ST. PAUL, Minn. (AP) — Minnesota lawmakers rushed on their final workday Sunday to pass the final pieces of their budget and tax plans. However, with indications that Gov. Mark Dayton wouldn't sign any of it, the session could end the same way it started: in a stalemate.

With hours to go until a midnight Sunday deadline to pass bills, Dayton and Republican legislative leaders struggled to find common ground on several key issues. Conforming Minnesota's tax code to sweeping federal changes has been atop the to-do list since the Legislature convened in February.

But Dayton has remained steadfast that he will not sign a tax bill unless the Legislature sets aside $138 million for schools facing budget shortfalls —making good on that promise last week after rejecting a GOP-backed tax bill. Lawmakers on Sunday were sprinting to resend a tax bill in order to avert a complicated 2019 tax season for Minnesotans, while trying to appease Dayton's demand.

photo courtesy Minnesota News Network

Republican legislators backed away from negotiations with Dayton late Saturday and tried to thread the needle for a productive session, folding in some money for schools in a budget crunch and removing dozens of provisions in a mammoth budget bill that Dayton had deemed unacceptable. Republicans in the House and Senate were working Sunday morning to attach some of the money for emergency funding schools to a tax bill, an effort to get Dayton to sign a bill that's otherwise unchanged from the legislation he vetoed last week.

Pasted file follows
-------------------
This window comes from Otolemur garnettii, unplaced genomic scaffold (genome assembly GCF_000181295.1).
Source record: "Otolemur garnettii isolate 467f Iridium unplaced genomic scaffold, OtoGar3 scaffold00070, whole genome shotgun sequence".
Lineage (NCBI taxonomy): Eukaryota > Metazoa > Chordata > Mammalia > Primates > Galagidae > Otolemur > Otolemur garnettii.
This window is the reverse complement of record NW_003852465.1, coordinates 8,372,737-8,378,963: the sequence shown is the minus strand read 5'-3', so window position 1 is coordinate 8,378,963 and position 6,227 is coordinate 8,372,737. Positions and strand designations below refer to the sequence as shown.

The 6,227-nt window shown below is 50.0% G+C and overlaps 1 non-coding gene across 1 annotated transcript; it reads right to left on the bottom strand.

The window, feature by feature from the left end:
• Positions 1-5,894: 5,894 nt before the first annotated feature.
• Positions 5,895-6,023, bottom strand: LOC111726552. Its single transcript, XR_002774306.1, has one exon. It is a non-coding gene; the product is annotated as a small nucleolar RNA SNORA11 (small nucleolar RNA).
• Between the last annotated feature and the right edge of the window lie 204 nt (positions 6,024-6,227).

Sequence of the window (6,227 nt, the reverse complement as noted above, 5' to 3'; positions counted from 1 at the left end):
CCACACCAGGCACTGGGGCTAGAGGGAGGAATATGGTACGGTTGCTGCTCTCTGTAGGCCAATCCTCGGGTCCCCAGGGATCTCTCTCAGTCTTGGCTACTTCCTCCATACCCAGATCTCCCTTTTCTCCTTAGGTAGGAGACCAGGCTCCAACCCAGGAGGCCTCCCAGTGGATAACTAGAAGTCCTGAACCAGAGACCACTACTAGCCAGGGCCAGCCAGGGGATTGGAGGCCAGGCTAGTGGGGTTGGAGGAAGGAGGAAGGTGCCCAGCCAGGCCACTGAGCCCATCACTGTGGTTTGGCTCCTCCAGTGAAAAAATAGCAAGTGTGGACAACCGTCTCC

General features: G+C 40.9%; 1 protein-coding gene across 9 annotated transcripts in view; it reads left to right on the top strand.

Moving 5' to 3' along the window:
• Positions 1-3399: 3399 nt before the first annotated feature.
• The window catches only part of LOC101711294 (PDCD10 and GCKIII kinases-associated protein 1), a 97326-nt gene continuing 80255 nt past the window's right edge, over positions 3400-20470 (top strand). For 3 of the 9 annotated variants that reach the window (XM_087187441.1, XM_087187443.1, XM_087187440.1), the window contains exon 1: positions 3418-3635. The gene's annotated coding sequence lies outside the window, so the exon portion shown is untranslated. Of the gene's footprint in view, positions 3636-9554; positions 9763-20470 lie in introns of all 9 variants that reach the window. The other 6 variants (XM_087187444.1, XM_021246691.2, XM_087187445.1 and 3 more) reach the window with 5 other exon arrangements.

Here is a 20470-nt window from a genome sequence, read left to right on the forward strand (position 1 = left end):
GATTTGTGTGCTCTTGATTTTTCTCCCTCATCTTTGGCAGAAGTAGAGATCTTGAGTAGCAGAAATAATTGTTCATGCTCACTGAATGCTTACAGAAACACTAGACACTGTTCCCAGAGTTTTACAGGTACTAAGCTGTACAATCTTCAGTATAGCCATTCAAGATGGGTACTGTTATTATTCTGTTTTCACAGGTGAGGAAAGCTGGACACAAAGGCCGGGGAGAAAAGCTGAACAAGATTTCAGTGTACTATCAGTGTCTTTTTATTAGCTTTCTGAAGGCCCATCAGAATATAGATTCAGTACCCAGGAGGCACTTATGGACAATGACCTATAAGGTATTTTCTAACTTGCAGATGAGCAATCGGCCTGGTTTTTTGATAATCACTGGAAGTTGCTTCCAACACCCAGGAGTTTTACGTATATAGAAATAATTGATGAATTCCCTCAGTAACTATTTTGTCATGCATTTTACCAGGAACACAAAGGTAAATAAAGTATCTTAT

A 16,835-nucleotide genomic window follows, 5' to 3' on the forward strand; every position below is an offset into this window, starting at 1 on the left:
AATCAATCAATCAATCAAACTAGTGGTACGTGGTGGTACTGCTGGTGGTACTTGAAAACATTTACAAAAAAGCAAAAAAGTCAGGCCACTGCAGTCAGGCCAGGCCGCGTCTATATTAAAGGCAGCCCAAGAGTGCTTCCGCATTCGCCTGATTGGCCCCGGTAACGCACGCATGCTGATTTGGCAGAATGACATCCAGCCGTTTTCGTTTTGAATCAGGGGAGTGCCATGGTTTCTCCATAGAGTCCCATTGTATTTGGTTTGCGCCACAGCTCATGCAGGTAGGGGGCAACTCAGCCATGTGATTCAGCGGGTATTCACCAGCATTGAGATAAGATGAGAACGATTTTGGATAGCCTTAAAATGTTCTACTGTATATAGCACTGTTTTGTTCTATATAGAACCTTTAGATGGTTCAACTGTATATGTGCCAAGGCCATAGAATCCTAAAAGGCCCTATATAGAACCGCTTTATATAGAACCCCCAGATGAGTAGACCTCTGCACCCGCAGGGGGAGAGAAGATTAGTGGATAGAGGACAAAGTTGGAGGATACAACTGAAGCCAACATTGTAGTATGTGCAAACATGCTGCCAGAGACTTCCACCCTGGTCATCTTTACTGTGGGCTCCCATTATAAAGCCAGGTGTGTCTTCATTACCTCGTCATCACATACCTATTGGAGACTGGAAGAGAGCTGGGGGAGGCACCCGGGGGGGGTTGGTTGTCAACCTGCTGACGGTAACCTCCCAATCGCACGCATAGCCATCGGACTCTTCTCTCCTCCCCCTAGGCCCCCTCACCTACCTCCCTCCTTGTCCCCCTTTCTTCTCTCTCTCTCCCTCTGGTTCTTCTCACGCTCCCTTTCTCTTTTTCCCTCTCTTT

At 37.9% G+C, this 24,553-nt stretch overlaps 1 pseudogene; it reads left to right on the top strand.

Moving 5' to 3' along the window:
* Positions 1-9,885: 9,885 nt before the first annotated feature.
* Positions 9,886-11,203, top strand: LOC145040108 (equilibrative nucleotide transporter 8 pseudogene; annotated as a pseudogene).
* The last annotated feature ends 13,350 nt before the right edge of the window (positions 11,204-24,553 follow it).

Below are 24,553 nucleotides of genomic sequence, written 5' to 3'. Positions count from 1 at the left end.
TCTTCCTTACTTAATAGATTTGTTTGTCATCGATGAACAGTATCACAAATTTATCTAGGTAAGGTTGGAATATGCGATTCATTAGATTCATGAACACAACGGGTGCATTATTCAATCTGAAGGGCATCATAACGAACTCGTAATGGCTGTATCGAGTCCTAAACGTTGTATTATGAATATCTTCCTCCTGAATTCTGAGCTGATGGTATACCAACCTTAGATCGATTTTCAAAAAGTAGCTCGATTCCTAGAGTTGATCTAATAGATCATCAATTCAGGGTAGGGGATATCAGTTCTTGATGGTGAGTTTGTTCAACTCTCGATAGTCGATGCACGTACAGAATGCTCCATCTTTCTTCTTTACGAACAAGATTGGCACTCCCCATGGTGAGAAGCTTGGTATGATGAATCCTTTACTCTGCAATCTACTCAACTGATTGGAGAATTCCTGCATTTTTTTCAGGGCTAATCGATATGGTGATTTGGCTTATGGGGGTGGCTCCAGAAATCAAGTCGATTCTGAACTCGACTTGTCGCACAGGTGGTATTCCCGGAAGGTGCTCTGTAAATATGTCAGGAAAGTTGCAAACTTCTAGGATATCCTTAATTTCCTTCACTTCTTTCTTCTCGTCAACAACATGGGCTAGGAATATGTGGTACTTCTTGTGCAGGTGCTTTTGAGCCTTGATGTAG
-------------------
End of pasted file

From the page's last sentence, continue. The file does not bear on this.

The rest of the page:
Dayton and his administration said that funding fell far short. Much of the $225 million figure Republicans proposed came from allowing school districts to shift existing funding for community programming and teacher training to solve their budget woes. Another $50 million would come from forcing the Department of Natural Resources to repay for using schools' land.

"This is merely a shell game or a transfer of money," said Sen. Chuck Wiger, a Democrat from Maplewood. "It's a gimmick."

Sen. Eric Pratt, a Republican from Prior Lake, defended the proposal, saying it gives schools the flexibility and options for weathering financial turbulence. He and other Republicans say their proposal meets the governor more than halfway and that he never indicated exactly how lawmakers should fund schools.

"This is a serious proposal that focuses the ability for those districts that have the most urgent budget problems a way to help fix them," Pratt said. "Let's not worry about if it's new money or existing money."

The Minnesota House and Senate were expected to take up the bill later Sunday, following the early morning passage of a nearly 1,000-page bill stuffed full of both budgetary and policy changes. Among them were efforts to curb opioid abuse and stronger oversight of senior care facilities.

Dayton has indicated that he plans to veto the budget bill. Speaking on KSTP-TV Sunday morning, the governor said the budget bill has "all sorts of trash in it" that he's objected to. He's left signing the tax bill up in the air.

But a decision may not come quickly. The governor has two weeks to act on bills passed late in the session and has been adamant he will not call a special session.